This post explains how to make a funnel chart in Excel. This chart can be created in 5 simple steps using a stacked bar chart.
The Excel file used to create this chart can be downloaded below for free.
What Is A Funnel Chart?
A funnel chart is similar to a bar chart, but the bars are centered to create a funnel shape. In this example, the funnel chart displays how many customers are in each stage of our sales pipeline at a specific period in time.
Why Use A Funnel Chart?
Because it's FUNnel! 🙂
Ok, besides that great reason, the funnel chart can help give the reader a visual picture of the stages in the process. In the case of the sales pipeline, we start out with a lot of customers in Stage 1 (Initial Contact), but only a small percentage of those customers make it to Stage 5 (Close) where the purchase is made.
Centering the bars on the plot area gives the appearance of a funnel shape. Your data may not always produce an exact funnel shape like this one, but centering the bars makes the funnel process easier to understand and explain.
5 Steps to Creating the Funnel Chart
The funnel chart can be created in 5 simple steps using a stacked bar chart.
The stacked bar chart contains a “spacer” series that centers the bars. The data for this spacer series is created using a simple formula, and then plotted as the first series on the stacked bar. We then change the fill color of the series to be transparent, so the viewer only sees the funnel data.
You can download the file below to follow along. Or just copy the ‘Funnel Chart Example' sheet into your file, then change the data to make it your own.
Sales Pipeline Funnel Chart.xlsx (118.1 KB)
Step 1: Setup Data & Create Stacked Bar Chart
The first step is to add a column of formulas to the left of your data column. This formula creates a spacer that will center each bar based on the largest number in your data set.
Spacer Formula: The formula finds the maximum (MAX) number in the data series, subtracts the amount in the current data row, then divides it by 2.
Once we have these two columns of data, then select the data and create a Stacked Bar Chart.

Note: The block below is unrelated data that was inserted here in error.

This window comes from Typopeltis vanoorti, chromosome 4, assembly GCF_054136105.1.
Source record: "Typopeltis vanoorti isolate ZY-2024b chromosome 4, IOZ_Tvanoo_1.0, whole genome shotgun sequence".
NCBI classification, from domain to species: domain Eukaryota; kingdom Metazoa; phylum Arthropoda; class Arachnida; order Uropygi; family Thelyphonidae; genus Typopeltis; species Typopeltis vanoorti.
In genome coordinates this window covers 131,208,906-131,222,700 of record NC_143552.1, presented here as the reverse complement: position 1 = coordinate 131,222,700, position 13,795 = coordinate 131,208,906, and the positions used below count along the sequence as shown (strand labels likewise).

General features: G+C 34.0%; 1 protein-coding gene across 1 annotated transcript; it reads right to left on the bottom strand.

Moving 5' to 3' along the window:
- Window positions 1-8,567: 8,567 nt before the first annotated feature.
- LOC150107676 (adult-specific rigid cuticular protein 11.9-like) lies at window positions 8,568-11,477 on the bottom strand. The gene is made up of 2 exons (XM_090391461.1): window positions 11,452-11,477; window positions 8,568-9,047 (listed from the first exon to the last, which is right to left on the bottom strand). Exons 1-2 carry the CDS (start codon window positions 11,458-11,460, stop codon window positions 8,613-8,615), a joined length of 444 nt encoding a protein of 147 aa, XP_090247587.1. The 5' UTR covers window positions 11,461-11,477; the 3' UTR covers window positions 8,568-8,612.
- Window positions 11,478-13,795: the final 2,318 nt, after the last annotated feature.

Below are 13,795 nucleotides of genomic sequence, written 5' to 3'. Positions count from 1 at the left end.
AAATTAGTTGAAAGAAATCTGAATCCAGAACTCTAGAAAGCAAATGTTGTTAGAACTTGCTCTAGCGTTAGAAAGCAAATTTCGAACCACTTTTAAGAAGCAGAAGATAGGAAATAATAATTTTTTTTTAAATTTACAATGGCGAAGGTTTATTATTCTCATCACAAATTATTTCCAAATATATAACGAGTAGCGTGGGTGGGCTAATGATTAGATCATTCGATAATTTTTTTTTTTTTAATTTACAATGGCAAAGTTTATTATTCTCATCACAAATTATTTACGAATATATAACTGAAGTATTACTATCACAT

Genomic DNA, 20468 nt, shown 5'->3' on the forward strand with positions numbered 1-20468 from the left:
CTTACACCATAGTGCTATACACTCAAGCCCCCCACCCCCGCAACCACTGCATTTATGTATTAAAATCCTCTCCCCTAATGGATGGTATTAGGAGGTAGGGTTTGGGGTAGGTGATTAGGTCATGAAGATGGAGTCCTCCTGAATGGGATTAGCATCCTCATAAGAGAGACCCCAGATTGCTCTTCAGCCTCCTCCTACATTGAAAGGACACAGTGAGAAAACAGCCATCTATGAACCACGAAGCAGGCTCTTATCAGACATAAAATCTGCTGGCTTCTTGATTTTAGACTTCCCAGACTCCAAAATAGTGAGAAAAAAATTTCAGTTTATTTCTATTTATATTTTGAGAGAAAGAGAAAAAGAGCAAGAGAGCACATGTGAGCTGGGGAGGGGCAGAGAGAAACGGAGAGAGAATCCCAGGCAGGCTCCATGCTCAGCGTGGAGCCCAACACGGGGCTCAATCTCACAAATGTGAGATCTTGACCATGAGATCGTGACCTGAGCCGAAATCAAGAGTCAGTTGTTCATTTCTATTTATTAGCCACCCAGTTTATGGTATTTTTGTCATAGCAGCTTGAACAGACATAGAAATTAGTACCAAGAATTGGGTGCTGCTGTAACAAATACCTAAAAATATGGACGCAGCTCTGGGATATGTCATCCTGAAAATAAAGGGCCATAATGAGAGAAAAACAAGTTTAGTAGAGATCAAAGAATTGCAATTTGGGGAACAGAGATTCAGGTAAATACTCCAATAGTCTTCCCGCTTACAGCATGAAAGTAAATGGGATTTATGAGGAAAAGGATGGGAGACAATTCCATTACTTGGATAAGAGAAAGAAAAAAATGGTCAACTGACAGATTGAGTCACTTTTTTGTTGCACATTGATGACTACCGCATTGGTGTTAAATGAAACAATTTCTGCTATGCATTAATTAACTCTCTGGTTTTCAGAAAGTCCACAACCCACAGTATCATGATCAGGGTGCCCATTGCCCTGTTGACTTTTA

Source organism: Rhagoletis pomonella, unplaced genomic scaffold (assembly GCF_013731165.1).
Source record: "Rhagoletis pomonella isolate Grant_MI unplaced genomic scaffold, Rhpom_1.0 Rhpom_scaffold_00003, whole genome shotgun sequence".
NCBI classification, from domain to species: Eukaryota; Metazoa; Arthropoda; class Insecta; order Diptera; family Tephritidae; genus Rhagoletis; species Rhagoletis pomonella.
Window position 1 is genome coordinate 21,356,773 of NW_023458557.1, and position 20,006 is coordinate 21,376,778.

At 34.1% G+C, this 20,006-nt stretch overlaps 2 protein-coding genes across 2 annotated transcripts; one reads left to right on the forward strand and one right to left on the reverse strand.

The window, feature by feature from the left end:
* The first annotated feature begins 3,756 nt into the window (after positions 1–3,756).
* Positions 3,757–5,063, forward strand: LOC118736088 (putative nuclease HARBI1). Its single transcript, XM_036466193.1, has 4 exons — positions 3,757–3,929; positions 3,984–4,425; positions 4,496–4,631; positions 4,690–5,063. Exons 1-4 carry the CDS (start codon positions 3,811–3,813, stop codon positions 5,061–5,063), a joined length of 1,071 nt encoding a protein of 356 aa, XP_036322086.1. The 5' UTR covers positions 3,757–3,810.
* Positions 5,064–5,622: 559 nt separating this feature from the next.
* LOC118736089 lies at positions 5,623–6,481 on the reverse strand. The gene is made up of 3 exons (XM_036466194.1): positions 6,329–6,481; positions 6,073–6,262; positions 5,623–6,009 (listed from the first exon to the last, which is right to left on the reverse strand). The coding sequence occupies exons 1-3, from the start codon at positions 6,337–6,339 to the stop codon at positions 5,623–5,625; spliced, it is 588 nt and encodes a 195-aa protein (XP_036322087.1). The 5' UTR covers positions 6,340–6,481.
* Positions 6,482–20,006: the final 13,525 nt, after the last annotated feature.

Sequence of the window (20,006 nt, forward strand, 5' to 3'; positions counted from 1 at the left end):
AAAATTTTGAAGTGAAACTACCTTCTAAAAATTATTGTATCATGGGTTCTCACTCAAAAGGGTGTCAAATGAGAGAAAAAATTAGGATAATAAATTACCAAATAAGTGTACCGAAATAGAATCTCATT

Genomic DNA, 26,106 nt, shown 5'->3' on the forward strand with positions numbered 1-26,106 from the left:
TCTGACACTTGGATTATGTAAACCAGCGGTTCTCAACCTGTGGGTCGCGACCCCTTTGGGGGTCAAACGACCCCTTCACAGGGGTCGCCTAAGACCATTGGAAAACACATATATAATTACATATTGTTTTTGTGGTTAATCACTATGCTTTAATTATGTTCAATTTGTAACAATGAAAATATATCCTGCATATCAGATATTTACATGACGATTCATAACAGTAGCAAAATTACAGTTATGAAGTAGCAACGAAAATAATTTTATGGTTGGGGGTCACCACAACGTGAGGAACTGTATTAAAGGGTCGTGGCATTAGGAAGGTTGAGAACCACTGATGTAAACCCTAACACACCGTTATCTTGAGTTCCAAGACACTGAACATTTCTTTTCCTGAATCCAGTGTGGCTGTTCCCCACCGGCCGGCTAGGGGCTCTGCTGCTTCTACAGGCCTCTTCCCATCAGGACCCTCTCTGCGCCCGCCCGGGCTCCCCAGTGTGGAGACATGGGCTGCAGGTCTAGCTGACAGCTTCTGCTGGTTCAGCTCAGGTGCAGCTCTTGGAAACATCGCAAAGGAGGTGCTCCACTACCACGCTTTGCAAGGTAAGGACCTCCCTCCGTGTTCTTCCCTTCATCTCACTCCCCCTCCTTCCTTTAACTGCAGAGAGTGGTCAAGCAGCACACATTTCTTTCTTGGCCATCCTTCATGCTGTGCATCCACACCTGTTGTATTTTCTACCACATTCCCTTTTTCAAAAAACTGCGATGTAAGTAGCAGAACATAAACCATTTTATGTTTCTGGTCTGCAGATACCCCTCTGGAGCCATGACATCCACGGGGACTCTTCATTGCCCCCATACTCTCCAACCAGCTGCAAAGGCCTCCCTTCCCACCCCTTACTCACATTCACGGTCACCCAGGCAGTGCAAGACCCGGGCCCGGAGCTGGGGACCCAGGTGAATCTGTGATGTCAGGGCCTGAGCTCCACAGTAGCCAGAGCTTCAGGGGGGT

Step 2: Reverse the Order of the Categories
When the chart is initially created the categories will be listed in the opposite order from how they are listed on the sheet.
- To reverse this, right-click the vertical axis (the one with the category names), and select Format Axis…
- In the Axis Options click the checkbox that says “Categories in reverse order”.
The categories will now be listed in the same order as they are listed on the sheet.
Step 3: Change the Gap Width to 0%
Next we will change the width of the bars so the borders touch. This gives the chart more of a funnel look.
- Right click on any of the bars and select “Format Data Series…”
- In the series options change the Gap Width to 0%.
Step 4: Change the Spacer Bar Color to No Fill
The fill color of the spacer bar needs to be transparent. This will make it invisible to the reader, and only the actual funnel data will appear.
- Right click on any of the bars in the Spacer series (Series 1) and select “Format Data Series…”
- Change the Fill Color in the series options to No Fill.
Step 5: Format the Chart for Presentation
You can now format the chart and remove all the extra junk. Excel adds a lot of elements (gridlines, legends, etc) that are not needed for this visualization.
Here are the steps I took to format the chart:
- Remove the legend.
- Remove the vertical gridlines.
- Remove the vertical axis border (no line).
- Change the fill color and border color of the funnel bars.
- Change the chart title (include the date or time period of the data).
- Add the data labels to the funnel bars and center them.
The file can be downloaded below. It contains these instructions to create the chart, or you can copy the ‘Funnel Chart Example' sheet right into your workbook and change the data.
Sales Pipeline Funnel Chart.xlsx (118.1 KB)
Other Uses for a Funnel Chart
The example above used customer count data for different stages of a sales pipeline. The funnel chart could also be used to display:
- Number of students in each stage of education (undergrad, grad, phd, etc.)
- Number of employees in each job level (subordinate, manager, executive, etc.)
- Amount of receivables in aging (30, 60, 90 days past due)
- Age distribution of customers/population (20s, 30s, 40s, etc.)
What are some other uses for the funnel chart? Please leave a comment below with any questions or suggestions. Thank you!